Even if the Flash-adverse business had actually completely purged Flash enablement from all their various browsers, this exploitation would still have actually been successful. To completely eliminate Flash needs purging it from all browsers and disabling its execution in ingrained Flash objects within Microsoft Office or PDF documents. Definitely that is a step that needs to be taken as a minimum for those departments with a task function to open attachments from unsolicited e-mails. And extending outwards from there is a worthwhile configuration solidifying objective for the security conscious business.

Not to mention, we’re all waiting on the very first post about QuickTime vulnerability which devastates a significant enterprise.



Charles Leaver – Take Steps To Protect Your Organization From Ransomware

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Written By Dr Al Hartmann And Presented By Ziften CEO Charles Leaver

Ransomware that is customized to enterprise attack projects has emerged in the wild. This is an apparent advancement of consumer-grade ransomware, driven by the larger bounties which businesses have the ability to pay combined to the sheer scale of the attack surface area (internet facing endpoints and unpatched software applications). To the assailant, your business is an appealing target with a big fat wallet simply asking to be knocked over.

Your Organization is an Attractive Target

Easy Google queries may already have recognized un-patched internet facing servers by the scores across your domain, or your credulous users might already be opening “spear phishing” e-mails crafted just for them presumably authored by individuals they know.

The weaponized invoices are sent to your accounting department, the weaponized legal notices are sent to your legal department, the weaponized resumes go to your human resources department, and the weaponized trade publication short articles are sent to your public relations company. That should cover it, to begin with. Include the watering hole drive-by’s planted on market sites often visited by your staff members, the social media attacks targeted to your crucial executives and their families, the contaminated USB sticks strewn around your centers, and the compromises of your providers, customers, and organization partners.

Enterprise compromise isn’t really an “if” however a “when”– the when is continuous, the who is legion.

Targeted Ransomware Is Here

Malware analysts are now reporting on enterprise-targeted ransomware, a natural advancement in the monetization of business cyber intrusions. Christiaan Beek and Andrew Furtak discuss this in an excerpt from Intel Security Advanced Threat Research study, February 2016:

” Throughout the past few weeks, we have actually gotten information about a new project of targeted ransomware attacks. Instead of the normal modus operandi (phishing attacks or drive-by downloads that lead to automated execution of ransomware), the hackers gained consistent access to the victim’s network through vulnerability exploitation and spread their access to any connected systems that they could. On each system, several tools were utilized to find, encrypt, and erase the original files as well as any backups.”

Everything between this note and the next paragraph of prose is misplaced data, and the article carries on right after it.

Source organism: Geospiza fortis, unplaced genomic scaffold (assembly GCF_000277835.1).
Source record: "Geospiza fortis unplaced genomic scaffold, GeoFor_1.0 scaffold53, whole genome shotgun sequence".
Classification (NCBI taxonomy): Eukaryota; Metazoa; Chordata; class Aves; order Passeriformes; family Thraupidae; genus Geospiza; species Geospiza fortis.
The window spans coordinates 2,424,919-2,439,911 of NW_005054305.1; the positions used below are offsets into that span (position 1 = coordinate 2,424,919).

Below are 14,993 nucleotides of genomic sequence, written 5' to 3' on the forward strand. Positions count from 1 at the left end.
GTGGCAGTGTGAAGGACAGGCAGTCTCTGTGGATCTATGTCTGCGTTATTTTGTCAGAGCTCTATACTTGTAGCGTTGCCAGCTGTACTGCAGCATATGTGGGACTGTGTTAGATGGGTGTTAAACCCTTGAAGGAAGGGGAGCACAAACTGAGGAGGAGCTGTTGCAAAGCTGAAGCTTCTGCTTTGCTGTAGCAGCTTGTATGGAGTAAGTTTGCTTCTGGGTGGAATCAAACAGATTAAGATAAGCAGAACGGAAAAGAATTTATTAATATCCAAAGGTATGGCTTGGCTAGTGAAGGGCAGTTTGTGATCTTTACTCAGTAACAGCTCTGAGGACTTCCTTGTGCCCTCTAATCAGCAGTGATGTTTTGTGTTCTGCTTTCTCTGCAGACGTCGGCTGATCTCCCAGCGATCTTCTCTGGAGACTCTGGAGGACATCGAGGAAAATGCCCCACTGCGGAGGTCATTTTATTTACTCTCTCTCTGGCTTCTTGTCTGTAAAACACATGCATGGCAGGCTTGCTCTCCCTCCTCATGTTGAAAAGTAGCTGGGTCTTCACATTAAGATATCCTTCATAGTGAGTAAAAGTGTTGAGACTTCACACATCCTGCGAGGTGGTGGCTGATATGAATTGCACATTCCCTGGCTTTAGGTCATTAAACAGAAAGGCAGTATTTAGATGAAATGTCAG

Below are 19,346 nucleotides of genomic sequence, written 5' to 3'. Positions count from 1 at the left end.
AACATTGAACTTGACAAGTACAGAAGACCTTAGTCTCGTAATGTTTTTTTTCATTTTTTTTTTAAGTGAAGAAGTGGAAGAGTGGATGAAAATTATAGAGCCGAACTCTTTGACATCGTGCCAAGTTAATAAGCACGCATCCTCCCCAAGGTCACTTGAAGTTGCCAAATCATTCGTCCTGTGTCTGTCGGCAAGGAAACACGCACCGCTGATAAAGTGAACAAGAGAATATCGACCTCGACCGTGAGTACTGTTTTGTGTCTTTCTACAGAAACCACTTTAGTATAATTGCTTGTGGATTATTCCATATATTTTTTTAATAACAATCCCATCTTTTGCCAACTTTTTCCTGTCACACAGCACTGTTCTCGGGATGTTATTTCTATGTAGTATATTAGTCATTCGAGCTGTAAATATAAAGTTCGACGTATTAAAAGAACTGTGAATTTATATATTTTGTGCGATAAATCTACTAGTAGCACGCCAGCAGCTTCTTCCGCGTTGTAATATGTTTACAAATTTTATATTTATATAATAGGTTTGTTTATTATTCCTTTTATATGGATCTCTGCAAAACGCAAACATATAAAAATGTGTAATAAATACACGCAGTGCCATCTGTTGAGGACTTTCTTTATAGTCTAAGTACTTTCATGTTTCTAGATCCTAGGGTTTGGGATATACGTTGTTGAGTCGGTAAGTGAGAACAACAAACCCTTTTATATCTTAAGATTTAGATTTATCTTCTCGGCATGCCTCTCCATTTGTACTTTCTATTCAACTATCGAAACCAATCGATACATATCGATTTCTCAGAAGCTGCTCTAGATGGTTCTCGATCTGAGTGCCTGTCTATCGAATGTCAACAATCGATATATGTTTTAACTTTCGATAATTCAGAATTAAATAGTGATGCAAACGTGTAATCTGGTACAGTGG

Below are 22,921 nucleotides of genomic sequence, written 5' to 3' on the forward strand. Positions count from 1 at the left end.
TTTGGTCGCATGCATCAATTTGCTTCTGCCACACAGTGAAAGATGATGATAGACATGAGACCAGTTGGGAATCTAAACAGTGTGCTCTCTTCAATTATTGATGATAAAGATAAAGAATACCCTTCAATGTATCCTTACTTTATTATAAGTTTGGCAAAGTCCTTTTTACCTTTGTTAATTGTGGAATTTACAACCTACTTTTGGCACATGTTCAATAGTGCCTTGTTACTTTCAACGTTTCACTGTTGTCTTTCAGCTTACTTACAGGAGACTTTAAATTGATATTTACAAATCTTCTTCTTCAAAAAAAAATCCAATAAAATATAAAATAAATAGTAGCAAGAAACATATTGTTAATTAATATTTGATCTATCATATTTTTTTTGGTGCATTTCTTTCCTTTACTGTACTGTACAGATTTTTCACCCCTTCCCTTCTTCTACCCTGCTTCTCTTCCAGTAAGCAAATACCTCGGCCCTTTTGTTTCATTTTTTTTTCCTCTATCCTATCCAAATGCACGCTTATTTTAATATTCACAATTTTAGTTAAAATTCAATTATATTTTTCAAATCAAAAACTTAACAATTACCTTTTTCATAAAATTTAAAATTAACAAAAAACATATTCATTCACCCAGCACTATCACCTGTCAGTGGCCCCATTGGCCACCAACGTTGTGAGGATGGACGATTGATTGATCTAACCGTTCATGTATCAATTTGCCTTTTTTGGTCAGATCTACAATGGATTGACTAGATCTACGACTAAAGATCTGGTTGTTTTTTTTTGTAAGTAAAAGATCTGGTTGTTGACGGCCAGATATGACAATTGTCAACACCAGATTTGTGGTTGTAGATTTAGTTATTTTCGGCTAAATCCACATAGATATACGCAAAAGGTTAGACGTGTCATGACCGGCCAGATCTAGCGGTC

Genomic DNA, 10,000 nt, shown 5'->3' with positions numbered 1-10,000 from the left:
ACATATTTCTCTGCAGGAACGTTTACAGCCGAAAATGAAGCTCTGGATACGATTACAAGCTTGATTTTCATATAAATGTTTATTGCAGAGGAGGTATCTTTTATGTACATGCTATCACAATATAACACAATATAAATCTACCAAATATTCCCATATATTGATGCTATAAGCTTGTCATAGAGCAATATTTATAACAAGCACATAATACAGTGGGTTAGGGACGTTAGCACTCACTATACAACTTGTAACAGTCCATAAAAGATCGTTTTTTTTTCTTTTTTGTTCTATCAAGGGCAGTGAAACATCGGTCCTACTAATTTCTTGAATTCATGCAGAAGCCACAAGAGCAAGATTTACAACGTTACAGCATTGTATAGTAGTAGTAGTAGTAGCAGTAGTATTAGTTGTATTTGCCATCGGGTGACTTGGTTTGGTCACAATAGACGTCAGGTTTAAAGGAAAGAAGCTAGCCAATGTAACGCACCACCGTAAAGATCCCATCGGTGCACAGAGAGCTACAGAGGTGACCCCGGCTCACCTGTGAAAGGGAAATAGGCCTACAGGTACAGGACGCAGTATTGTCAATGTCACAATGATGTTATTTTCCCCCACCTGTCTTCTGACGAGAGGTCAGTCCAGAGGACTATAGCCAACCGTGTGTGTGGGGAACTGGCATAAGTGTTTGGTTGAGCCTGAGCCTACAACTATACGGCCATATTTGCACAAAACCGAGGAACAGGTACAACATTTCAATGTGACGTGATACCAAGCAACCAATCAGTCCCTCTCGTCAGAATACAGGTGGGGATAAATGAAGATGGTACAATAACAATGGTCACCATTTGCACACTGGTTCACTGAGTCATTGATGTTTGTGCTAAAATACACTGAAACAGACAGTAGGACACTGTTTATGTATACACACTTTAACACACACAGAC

Cautious reading of this citation instantly exposes steps to be taken. Preliminary penetration was by “vulnerability exploitation,” as is frequently the case. A sound vulnerability management program with tracked and implemented direct exposure tolerances (measured in days) is obligatory. Given that the opponents “spread their access to any linked system,” it is likewise requisite to have robust network segmentation and access controls. Think about it as a watertight compartment on a warship to avoid sinking when the hull is breached. Of special note, the cyber attackers “delete the initial files along with any backups,” so there need to be no delete access from a jeopardized system to its backup files – systems must just be able to append to their backups.

Your Backups Are Not Up to Date Are They?

Of course, there must be current backups of any files that must endure a business invasion. Paying the ransom is not a reliable option because any files created by malware are naturally suspicious and must be thought about tainted. Enterprise auditors or regulators can decline files excreted from some malware orifice as lawfully valid, the chain of custody having been entirely broken. Financial data might have been modified with deceitful transactions, configuration data might have been interfered with, viruses might have been planted for later re-entry, or the malware file manipulations might simply have had mistakes or omissions. There would be no way to place any confidence in such data, and accepting it as legitimate could even more compromise all future downstream data reliant upon or originated from it. Treat ransomware data as trash. Either have a robust backup strategy – routinely evaluated and verified – or prepare to suffer your losses.

What is Your Preparation for a Breach?